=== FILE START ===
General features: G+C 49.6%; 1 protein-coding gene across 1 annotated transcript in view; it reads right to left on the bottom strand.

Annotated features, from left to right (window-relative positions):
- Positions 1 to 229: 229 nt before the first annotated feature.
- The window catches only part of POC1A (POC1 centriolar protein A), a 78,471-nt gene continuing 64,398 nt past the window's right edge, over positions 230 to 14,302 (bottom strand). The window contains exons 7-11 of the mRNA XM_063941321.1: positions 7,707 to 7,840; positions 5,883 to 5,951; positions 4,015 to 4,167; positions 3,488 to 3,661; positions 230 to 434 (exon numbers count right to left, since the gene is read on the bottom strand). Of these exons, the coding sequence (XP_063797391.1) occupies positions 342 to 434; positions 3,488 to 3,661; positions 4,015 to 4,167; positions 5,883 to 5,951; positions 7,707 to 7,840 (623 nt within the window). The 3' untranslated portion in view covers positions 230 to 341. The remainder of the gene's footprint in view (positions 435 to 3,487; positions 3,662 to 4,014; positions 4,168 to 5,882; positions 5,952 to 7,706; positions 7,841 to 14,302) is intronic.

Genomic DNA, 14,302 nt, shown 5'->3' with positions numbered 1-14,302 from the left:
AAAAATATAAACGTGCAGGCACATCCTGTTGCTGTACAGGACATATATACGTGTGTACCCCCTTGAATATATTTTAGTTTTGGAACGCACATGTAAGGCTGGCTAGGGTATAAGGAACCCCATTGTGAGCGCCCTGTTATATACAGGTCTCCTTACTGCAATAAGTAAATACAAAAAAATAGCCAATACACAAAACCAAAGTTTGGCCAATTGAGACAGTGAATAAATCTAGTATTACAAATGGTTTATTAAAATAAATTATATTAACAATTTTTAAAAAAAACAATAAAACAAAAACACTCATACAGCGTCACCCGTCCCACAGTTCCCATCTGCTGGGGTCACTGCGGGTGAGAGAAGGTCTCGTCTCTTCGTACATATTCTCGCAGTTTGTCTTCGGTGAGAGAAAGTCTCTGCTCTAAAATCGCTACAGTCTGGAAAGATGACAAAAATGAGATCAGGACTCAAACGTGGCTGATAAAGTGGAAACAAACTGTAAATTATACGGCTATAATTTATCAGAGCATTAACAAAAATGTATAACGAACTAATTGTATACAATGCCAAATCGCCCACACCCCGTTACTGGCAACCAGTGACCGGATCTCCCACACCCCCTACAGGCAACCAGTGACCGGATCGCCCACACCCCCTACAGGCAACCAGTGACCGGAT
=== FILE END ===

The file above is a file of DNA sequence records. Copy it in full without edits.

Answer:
General features: G+C 49.6%; 1 protein-coding gene across 1 annotated transcript in view; it reads right to left on the bottom strand.

Annotated features, from left to right (window-relative positions):
- Positions 1 to 229: 229 nt before the first annotated feature.
- The window catches only part of POC1A (POC1 centriolar protein A), a 78,471-nt gene continuing 64,398 nt past the window's right edge, over positions 230 to 14,302 (bottom strand). The window contains exons 7-11 of the mRNA XM_063941321.1: positions 7,707 to 7,840; positions 5,883 to 5,951; positions 4,015 to 4,167; positions 3,488 to 3,661; positions 230 to 434 (exon numbers count right to left, since the gene is read on the bottom strand). Of these exons, the coding sequence (XP_063797391.1) occupies positions 342 to 434; positions 3,488 to 3,661; positions 4,015 to 4,167; positions 5,883 to 5,951; positions 7,707 to 7,840 (623 nt within the window). The 3' untranslated portion in view covers positions 230 to 341. The remainder of the gene's footprint in view (positions 435 to 3,487; positions 3,662 to 4,014; positions 4,168 to 5,882; positions 5,952 to 7,706; positions 7,841 to 14,302) is intronic.

Genomic DNA, 14,302 nt, shown 5'->3' with positions numbered 1-14,302 from the left:
AAAAATATAAACGTGCAGGCACATCCTGTTGCTGTACAGGACATATATACGTGTGTACCCCCTTGAATATATTTTAGTTTTGGAACGCACATGTAAGGCTGGCTAGGGTATAAGGAACCCCATTGTGAGCGCCCTGTTATATACAGGTCTCCTTACTGCAATAAGTAAATACAAAAAAATAGCCAATACACAAAACCAAAGTTTGGCCAATTGAGACAGTGAATAAATCTAGTATTACAAATGGTTTATTAAAATAAATTATATTAACAATTTTTAAAAAAAACAATAAAACAAAAACACTCATACAGCGTCACCCGTCCCACAGTTCCCATCTGCTGGGGTCACTGCGGGTGAGAGAAGGTCTCGTCTCTTCGTACATATTCTCGCAGTTTGTCTTCGGTGAGAGAAAGTCTCTGCTCTAAAATCGCTACAGTCTGGAAAGATGACAAAAATGAGATCAGGACTCAAACGTGGCTGATAAAGTGGAAACAAACTGTAAATTATACGGCTATAATTTATCAGAGCATTAACAAAAATGTATAACGAACTAATTGTATACAATGCCAAATCGCCCACACCCCGTTACTGGCAACCAGTGACCGGATCTCCCACACCCCCTACAGGCAACCAGTGACCGGATCGCCCACACCCCCTACAGGCAACCAGTGACCGGAT